A Tribute to Black Women
One of the best things about researching the historical Images of Blacks in Comics is that I never know when I am going to find an unknown treasure. Such was the case when I found the following two volumes written by Sister Carolyn Jetter Greene and illustrated by Don C. Eaton.
Her two books, “70 Soul Secrets of Sapphire (1974)” and “Sapphire’s Second Set of Soul Secrets (1977) are an absolute a joy to read. They contain such universal truths about the experiences of African American women they could have been written last night. For some of the painful anecdotes Sister Jeeter shares, that is not necessarily a good thing. The more times change, the more they stay the same it seems.
In addition to showcasing positive images and ideals of Black women, they also promote Black Sisterhood (The Sapphire Publishing Company, founded in 1973); something that many contemporary folks will be surprised to find is not just a current trend. That the message in these books has survived into the 21st century is a testament to their efforts.
Because these two precious tomes are going to be very hard to find, I have includes a few pages from both for your enjoyment. It is a special opportunity to celebrate the strength, endurance and humor of Black women.
William H. Foster III
Professor William H. Foster lll is a Professor of English at Naugatuck Valley Community College in Waterbury, Connecticut. Professor Foster has a BA from the University of Massachusetts in Amherst, MA, and a Masters degree from Wesleyan University in Middletown, CT. A long-time comic book collector and researcher, Professor Foster has been an expert commentator for both CNN News and National Public Radio. He was a consultant on the historical image of Blacks in both comic strips and comic books for the Words and Pictures Museum of Fine Sequential Art in Northampton, MA. He was also a consultant to the 2004 exhibit, “Heroes, Heartthrobs, and Horrors: Celebrating Connecticut’s Invention of the American Comic Book” presented by the Connecticut Historical Society.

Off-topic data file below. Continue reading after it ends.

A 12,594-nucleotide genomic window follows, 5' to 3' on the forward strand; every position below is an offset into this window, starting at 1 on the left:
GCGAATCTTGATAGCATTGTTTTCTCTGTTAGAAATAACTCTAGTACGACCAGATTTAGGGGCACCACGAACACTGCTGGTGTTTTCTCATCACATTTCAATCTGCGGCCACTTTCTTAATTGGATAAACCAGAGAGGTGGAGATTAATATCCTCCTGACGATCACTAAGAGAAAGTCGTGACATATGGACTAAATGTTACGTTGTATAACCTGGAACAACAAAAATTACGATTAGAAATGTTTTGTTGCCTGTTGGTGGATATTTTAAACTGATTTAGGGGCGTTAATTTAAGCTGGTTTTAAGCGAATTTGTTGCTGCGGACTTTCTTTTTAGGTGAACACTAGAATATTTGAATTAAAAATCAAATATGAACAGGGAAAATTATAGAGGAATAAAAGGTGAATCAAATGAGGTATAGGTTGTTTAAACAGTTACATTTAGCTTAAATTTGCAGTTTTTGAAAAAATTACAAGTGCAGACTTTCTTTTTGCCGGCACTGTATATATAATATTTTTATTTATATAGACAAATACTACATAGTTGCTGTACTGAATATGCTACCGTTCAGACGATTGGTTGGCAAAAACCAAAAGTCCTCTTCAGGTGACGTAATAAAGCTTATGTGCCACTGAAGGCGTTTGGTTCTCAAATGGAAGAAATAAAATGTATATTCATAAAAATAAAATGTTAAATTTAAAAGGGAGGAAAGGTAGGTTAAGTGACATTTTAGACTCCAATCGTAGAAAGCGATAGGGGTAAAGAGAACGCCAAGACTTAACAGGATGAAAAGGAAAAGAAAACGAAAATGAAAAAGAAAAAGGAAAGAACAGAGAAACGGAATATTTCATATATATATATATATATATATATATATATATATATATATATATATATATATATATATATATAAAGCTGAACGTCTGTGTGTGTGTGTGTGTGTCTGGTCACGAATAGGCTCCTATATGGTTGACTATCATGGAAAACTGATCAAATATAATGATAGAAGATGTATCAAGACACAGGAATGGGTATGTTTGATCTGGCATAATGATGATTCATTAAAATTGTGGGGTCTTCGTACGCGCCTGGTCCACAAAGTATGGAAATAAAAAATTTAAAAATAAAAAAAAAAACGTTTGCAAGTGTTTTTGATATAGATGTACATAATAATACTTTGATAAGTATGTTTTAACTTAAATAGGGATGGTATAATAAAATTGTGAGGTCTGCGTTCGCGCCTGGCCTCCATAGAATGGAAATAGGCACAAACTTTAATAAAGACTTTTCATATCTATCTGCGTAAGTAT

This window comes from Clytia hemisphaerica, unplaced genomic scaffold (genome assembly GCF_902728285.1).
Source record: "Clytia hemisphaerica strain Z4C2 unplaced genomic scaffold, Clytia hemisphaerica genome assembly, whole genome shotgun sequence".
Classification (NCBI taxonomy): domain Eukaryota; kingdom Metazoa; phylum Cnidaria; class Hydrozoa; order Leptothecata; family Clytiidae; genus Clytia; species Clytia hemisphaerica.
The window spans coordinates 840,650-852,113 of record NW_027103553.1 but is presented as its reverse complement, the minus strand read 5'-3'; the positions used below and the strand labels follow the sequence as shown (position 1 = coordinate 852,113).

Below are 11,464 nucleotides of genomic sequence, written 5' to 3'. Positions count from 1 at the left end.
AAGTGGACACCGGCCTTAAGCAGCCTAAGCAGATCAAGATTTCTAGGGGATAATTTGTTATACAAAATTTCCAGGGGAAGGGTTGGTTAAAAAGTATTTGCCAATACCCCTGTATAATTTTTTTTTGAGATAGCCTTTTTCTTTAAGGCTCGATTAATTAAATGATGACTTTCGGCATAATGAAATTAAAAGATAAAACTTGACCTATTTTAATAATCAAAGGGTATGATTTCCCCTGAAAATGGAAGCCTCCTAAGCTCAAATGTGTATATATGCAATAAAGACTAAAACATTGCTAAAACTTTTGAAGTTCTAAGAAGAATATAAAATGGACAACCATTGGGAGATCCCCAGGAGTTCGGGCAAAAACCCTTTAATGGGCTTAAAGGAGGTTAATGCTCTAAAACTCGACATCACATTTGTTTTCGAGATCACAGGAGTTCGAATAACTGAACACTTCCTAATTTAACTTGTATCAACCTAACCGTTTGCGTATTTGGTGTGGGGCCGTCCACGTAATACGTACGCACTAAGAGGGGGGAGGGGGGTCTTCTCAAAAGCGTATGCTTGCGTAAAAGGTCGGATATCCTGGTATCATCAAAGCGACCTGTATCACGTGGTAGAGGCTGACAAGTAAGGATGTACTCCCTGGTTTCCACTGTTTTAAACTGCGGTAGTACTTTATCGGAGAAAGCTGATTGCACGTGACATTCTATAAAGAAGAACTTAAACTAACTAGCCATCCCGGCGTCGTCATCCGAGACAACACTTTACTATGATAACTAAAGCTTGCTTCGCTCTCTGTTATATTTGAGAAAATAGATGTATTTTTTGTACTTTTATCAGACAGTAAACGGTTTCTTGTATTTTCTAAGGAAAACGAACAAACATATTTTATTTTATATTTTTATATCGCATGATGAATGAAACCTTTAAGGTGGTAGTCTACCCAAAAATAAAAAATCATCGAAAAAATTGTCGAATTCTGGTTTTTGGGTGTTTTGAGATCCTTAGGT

His exhibit on the “Changing Image of Blacks in Comics” has been displayed at a number of venues across the country, including Temple University’s Paley Library, the 1998 Comic-Con International Comic Arts Conference, and the 2000 Festival of Arts and Ideas. He also has presented his research at the 2001 bi-annual conference of The International Association for Media and History in Leipzig, Germany and at the 2002 Conference on Analyzing Series & Serial Narrative at John Moores University in Liverpool, England. He is the author of “Looking for a Face like Mine” published in 2005 by Fine Tooth Press. His new collection of essays on Black comics, “Dreaming of a Face like Ours,” was published in 2010.
In 2006 Professor Foster was an invited panelist for both the Harlem Book Fair and the Studio Museum of Harlem.
In 2007 Professor Foster’s exhibit was displayed at both the Geppi Entertainment Museum in Baltimore, Maryland and at the Museum of Comic and Cartoon Art in New York, New York. He was also an invited speaker to the 2007 International Symposium on Langston Hughes at Central China Normal University in Wuhan, China.
In 2008 he was appointed to the editorial Board of the International Journal of Comic Art.
Professor Foster is a guest contributor to The Museum of UnCut Funk.